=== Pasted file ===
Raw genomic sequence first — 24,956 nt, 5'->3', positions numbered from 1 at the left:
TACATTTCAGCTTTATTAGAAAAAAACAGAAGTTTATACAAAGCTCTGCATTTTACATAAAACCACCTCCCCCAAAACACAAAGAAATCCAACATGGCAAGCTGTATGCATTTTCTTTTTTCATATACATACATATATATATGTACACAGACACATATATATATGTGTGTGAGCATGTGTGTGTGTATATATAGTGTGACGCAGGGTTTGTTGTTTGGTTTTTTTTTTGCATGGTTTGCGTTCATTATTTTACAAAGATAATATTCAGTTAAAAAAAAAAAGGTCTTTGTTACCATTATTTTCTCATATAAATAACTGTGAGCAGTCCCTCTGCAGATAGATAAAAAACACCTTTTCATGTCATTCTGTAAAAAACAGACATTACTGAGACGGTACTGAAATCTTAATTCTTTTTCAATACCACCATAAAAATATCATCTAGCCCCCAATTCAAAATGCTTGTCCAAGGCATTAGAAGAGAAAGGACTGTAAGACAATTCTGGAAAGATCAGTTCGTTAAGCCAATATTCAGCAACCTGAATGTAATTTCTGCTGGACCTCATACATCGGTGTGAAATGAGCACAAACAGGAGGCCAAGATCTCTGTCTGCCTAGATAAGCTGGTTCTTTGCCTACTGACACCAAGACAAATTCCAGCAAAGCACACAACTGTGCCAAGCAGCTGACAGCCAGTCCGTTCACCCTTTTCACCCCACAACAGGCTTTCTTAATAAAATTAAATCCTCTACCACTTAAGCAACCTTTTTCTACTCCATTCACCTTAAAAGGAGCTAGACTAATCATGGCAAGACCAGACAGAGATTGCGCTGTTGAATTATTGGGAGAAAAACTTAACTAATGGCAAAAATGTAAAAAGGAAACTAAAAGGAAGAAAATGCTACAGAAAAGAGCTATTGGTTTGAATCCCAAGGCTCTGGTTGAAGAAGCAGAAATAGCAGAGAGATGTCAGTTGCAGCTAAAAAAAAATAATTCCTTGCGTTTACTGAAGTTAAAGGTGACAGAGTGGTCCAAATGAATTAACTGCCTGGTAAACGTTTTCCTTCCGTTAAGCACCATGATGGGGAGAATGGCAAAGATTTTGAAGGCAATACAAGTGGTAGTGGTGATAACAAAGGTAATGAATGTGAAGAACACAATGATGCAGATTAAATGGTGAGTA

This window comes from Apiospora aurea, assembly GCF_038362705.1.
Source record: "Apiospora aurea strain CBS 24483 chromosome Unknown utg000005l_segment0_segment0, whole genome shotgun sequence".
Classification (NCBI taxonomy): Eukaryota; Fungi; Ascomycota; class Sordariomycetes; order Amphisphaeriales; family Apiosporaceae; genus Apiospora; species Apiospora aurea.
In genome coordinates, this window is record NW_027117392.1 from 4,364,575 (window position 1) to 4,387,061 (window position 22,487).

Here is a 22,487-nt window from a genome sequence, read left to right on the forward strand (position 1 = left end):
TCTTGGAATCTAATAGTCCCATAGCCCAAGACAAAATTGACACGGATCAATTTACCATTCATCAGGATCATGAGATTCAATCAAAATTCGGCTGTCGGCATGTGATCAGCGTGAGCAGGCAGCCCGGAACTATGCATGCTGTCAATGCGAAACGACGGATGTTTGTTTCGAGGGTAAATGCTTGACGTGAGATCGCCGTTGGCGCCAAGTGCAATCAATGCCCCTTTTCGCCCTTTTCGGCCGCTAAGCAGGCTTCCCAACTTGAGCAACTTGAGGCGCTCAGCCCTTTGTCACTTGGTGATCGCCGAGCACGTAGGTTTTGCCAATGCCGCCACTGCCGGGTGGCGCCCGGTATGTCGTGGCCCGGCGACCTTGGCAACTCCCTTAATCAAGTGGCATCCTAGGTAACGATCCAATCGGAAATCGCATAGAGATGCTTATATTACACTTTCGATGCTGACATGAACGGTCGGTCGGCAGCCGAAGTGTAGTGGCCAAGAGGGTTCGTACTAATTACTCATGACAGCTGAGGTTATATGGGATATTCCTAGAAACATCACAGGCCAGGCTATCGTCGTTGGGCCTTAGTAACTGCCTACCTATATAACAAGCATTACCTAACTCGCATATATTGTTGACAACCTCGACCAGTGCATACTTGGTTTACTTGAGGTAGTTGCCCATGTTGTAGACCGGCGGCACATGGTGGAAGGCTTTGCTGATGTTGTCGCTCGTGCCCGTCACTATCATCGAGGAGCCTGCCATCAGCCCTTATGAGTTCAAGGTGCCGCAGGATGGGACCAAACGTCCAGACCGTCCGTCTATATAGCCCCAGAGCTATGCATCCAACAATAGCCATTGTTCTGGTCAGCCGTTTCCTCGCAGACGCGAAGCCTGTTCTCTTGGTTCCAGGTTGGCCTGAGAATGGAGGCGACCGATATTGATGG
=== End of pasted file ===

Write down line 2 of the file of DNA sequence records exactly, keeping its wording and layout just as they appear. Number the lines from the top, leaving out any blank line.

TACATTTCAGCTTTATTAGAAAAAAACAGAAGTTTATACAAAGCTCTGCATTTTACATAAAACCACCTCCCCCAAAACACAAAGAAATCCAACATGGCAAGCTGTATGCATTTTCTTTTTTCATATACATACATATATATATGTACACAGACACATATATATATGTGTGTGAGCATGTGTGTGTGTATATATAGTGTGACGCAGGGTTTGTTGTTTGGTTTTTTTTTTGCATGGTTTGCGTTCATTATTTTACAAAGATAATATTCAGTTAAAAAAAAAAAGGTCTTTGTTACCATTATTTTCTCATATAAATAACTGTGAGCAGTCCCTCTGCAGATAGATAAAAAACACCTTTTCATGTCATTCTGTAAAAAACAGACATTACTGAGACGGTACTGAAATCTTAATTCTTTTTCAATACCACCATAAAAATATCATCTAGCCCCCAATTCAAAATGCTTGTCCAAGGCATTAGAAGAGAAAGGACTGTAAGACAATTCTGGAAAGATCAGTTCGTTAAGCCAATATTCAGCAACCTGAATGTAATTTCTGCTGGACCTCATACATCGGTGTGAAATGAGCACAAACAGGAGGCCAAGATCTCTGTCTGCCTAGATAAGCTGGTTCTTTGCCTACTGACACCAAGACAAATTCCAGCAAAGCACACAACTGTGCCAAGCAGCTGACAGCCAGTCCGTTCACCCTTTTCACCCCACAACAGGCTTTCTTAATAAAATTAAATCCTCTACCACTTAAGCAACCTTTTTCTACTCCATTCACCTTAAAAGGAGCTAGACTAATCATGGCAAGACCAGACAGAGATTGCGCTGTTGAATTATTGGGAGAAAAACTTAACTAATGGCAAAAATGTAAAAAGGAAACTAAAAGGAAGAAAATGCTACAGAAAAGAGCTATTGGTTTGAATCCCAAGGCTCTGGTTGAAGAAGCAGAAATAGCAGAGAGATGTCAGTTGCAGCTAAAAAAAAATAATTCCTTGCGTTTACTGAAGTTAAAGGTGACAGAGTGGTCCAAATGAATTAACTGCCTGGTAAACGTTTTCCTTCCGTTAAGCACCATGATGGGGAGAATGGCAAAGATTTTGAAGGCAATACAAGTGGTAGTGGTGATAACAAAGGTAATGAATGTGAAGAACACAATGATGCAGATTAAATGGTGAGTA